The virus used was poliovirus, Mahoney serotype 1, derived from an infectious cDNA (Racaniello and Baltimore, 1981). COS-7, Huh7 and HeLa cells were grown in Dulbecco's modified Eagle's medium (DMEM)-F12 with 10% serum from newborn calfs and 100 units/ml of both penicillin and streptomycin at 37°C. Green fluorescent protein (GFP) fusion reporter constructs that expressed vesicular stomatitis virus G ts045 protein (VSVG-ts045-GFP), and galactosyl transferase (GT-GFP) were gifts of Jennifer Lippincott-Schwartz (NIH, Bethesda, MA) and Richard Scheller (Genentech). The SEAP expression vector (pGeneGrip™ Rhodamine/SEAP) was purchased from Gene Therapy Systems Inc. (San Diego, CA). The pIRES-SEAP expression vector was constructed by amplifying the SEAP gene by PCR from a pCMV-SEAP plasmid (Applied Biosystems, Foster City, CA) and cloned into the pIRES vector (Clontech, Mountain View, CA). Anti-2C C-terminus polyclonal antibodies were obtained by inoculation of the 2C C-terminal peptide (CNIGNCMEALFQ) into rabbits (HTI Bio-products, Ramona, CA). The ERGIC-53 monoclonal antibody was kindly provided by Hans-Peter Hauri (Biozentrum, Basel, Switzerland), the affinity-purified polyclonal rabbit antibody against ERGIC-p53/p58 was purchased from Sigma (St Louis, MO). Polyclonal rabbit antiserum directed against β-COP was kindly provided by J. Simpson (EMBL, Heidelberg, Germany). GM130 antibody was purchased from Transduction Laboratories (Greenland, NH), anti-GFP antibody used for immunoprecipitation was a kind gift from the laboratory of D. S. Bredt (UCSF, San Francisco, CA), and the anti-GFP antibody used for immunoblot was purchased from Clontech. Protein A conjugated with 15-nm gold was purchased from the University of Utrecht (The Netherlands).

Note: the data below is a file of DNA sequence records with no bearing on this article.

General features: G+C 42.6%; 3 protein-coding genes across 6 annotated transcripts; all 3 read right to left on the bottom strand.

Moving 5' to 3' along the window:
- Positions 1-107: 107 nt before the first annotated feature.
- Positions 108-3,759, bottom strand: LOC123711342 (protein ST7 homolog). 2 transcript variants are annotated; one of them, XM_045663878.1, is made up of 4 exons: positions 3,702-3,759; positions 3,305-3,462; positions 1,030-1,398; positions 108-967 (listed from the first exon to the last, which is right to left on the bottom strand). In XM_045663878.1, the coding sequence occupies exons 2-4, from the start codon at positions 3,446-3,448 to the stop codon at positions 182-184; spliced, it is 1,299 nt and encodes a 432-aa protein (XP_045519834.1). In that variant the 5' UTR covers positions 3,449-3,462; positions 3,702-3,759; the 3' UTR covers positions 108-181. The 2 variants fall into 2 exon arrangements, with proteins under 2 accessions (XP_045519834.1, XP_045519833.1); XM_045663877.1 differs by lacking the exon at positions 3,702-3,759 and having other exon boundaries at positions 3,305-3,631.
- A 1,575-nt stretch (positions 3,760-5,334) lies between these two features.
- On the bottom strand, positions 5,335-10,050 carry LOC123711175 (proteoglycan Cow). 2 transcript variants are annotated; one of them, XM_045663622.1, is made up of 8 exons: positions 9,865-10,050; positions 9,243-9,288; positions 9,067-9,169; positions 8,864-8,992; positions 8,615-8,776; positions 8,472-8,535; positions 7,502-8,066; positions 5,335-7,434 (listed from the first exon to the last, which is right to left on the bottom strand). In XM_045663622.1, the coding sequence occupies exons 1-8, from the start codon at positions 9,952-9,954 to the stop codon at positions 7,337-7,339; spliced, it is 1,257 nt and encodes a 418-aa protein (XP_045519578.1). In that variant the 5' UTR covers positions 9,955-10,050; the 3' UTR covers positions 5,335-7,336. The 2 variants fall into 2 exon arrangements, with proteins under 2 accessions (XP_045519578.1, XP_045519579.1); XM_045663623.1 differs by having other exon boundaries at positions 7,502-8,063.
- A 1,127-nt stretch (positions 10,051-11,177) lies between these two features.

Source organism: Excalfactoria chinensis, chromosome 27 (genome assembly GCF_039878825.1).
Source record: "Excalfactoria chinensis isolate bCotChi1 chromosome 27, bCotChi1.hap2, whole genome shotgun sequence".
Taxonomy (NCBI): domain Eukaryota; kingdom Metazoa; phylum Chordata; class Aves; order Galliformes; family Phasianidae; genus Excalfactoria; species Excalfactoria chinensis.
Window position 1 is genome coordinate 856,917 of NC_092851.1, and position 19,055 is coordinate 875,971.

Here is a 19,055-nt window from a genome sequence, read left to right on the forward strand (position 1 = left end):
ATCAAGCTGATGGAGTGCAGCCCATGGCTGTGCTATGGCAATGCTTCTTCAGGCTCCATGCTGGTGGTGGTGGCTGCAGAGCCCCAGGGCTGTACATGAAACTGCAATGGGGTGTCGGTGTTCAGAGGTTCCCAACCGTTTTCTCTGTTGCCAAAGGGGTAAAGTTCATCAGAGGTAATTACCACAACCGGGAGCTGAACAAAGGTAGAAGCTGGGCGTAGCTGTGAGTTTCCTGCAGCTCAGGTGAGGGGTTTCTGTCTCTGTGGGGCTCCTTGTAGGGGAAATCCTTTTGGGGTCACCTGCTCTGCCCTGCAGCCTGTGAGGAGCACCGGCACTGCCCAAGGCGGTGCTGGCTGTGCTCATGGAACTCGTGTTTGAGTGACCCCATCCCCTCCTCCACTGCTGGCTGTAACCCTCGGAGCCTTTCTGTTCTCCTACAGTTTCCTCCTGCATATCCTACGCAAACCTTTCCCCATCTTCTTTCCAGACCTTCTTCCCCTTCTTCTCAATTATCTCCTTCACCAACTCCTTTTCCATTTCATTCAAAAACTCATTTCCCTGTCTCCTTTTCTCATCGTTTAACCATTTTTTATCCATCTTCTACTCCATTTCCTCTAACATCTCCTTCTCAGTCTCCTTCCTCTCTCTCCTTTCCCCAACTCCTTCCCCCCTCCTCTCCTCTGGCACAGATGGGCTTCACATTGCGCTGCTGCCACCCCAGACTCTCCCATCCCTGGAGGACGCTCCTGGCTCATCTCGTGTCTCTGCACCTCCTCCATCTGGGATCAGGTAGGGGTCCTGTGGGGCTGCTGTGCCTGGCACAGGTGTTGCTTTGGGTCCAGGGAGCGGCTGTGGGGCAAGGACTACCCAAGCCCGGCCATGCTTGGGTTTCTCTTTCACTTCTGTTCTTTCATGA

Transfections and infections